How the Kindle and Nook reflect their retailers

I’m no industrial designer, but as someone who is immersed in retail market research, I have noticed a contrast between the Amazon Kindle and the Barnes & Noble Nook that seem to reflect their retail philosophy.

Let’s think about Amazon, an online retail pioneer. When I think about online selling, I think about efficiency, value, purpose and focus. Get out of the way of the transaction. This is reflected in the Kindle which, despite its name, is an icy cold, colorless device. Jeff Bezos has said several times that a guiding principle behind the Kindle is to have it “disappear in your hands.” “Just give me the content and minimize the fuss.”

Now let’s consider Barnes & Noble – a multichannel retailer that seeks to at least match Amazon’s clean, expedient online experience, but which also  evokes a warm library or reading room in its stores and wants a rich experience with books there. That multichannel approach is reflected in the design’s dual screens. The paper display is the cold, online part that blends into the white border like the Kindle. The bottom screen, though, shows color cover art and its touch capabilities allow you to browse as one would a bookshelf and get “hands on” with a book at a store. Warmth is also reflected in the “Nook” name and the choice of pastel backs.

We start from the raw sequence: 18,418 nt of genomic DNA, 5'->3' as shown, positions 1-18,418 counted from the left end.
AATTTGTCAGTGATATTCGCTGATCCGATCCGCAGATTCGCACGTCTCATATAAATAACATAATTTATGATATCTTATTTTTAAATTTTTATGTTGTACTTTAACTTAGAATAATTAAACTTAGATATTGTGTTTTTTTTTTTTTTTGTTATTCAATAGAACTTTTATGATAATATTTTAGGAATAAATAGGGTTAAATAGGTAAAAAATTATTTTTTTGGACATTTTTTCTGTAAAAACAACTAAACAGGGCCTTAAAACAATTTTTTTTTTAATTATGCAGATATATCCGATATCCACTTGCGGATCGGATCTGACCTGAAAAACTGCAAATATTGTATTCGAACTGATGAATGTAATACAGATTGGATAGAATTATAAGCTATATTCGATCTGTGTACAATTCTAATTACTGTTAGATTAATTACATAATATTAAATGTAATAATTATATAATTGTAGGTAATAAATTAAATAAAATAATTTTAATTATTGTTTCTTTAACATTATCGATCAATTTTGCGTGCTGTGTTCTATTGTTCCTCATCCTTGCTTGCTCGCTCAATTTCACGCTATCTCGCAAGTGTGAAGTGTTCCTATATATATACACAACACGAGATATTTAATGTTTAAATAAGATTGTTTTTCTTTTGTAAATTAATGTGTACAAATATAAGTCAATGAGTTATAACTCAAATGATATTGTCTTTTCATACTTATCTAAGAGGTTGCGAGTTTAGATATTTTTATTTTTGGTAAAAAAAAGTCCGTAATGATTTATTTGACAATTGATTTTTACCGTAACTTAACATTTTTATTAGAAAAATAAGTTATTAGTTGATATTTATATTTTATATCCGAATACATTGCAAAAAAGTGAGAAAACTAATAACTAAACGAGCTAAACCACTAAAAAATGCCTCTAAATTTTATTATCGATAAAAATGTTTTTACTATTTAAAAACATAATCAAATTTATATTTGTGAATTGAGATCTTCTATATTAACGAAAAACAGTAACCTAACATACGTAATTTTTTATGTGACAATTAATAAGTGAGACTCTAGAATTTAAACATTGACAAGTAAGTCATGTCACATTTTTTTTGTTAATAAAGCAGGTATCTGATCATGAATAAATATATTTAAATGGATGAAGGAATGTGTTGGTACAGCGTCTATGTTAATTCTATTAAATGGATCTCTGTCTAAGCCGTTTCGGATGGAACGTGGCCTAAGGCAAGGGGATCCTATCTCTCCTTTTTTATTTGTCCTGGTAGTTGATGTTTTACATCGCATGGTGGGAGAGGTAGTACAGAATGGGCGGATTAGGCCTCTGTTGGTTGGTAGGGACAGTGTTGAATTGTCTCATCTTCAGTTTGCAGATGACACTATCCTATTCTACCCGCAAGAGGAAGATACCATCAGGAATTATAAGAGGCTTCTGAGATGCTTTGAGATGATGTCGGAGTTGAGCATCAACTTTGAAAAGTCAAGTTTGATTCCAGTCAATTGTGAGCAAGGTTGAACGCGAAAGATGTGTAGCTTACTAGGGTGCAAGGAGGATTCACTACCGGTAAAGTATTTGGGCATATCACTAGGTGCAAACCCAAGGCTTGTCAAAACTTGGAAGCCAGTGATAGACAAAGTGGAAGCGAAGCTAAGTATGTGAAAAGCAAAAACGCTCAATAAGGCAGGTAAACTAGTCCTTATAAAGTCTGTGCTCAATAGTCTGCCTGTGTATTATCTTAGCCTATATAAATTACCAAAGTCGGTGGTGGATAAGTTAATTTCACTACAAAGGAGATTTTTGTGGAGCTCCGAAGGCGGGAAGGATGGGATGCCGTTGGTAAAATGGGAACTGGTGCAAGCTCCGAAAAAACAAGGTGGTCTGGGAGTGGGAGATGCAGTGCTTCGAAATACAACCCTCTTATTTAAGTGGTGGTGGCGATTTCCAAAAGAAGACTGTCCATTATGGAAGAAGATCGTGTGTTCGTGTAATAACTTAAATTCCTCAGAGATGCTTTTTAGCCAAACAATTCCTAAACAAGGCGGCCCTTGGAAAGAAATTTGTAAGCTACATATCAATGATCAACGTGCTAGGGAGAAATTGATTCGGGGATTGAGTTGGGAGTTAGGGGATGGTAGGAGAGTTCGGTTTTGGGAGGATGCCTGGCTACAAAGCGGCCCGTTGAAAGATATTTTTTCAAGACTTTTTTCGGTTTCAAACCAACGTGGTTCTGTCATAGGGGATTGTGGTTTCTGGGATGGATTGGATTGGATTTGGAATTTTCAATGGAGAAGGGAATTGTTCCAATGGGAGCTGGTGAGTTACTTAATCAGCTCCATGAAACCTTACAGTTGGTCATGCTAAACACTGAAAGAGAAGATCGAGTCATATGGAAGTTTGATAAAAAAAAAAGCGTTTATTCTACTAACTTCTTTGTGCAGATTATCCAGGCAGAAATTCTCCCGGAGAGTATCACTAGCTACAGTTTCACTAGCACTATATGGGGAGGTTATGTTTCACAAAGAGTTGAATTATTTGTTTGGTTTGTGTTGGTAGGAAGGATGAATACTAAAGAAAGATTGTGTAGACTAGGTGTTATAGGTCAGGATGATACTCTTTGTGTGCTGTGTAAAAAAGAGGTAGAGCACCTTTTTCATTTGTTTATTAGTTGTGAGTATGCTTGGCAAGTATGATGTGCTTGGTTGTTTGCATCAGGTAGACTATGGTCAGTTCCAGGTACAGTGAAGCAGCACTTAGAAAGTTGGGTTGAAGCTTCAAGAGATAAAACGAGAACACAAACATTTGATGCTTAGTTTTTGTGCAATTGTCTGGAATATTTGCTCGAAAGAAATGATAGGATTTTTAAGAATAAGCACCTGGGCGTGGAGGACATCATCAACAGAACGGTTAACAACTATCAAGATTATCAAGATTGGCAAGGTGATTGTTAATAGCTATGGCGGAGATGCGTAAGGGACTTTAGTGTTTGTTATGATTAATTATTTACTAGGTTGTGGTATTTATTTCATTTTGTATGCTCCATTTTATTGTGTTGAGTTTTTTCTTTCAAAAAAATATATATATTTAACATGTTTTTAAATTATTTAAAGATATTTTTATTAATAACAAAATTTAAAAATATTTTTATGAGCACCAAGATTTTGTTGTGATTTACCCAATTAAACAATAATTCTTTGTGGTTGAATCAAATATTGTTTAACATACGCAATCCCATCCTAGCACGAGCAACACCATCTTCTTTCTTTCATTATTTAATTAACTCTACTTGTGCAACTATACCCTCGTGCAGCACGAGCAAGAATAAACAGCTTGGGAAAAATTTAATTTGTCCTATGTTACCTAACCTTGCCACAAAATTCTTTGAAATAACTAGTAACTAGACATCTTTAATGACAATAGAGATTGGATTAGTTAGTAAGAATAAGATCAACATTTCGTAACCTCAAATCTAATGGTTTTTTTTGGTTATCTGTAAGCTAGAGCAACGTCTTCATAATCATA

And of course, the integration of the Nook with Barnes & Noble stores is more than just skin-deep, with the retailer taking advantage of the product’s integrated Wi-Fi to do in-store reading and promotion, and Barnes & Noble’s physical stores will be a good place to showcase the lineup of designer accessories that have high profitability potential.

Comments are closed.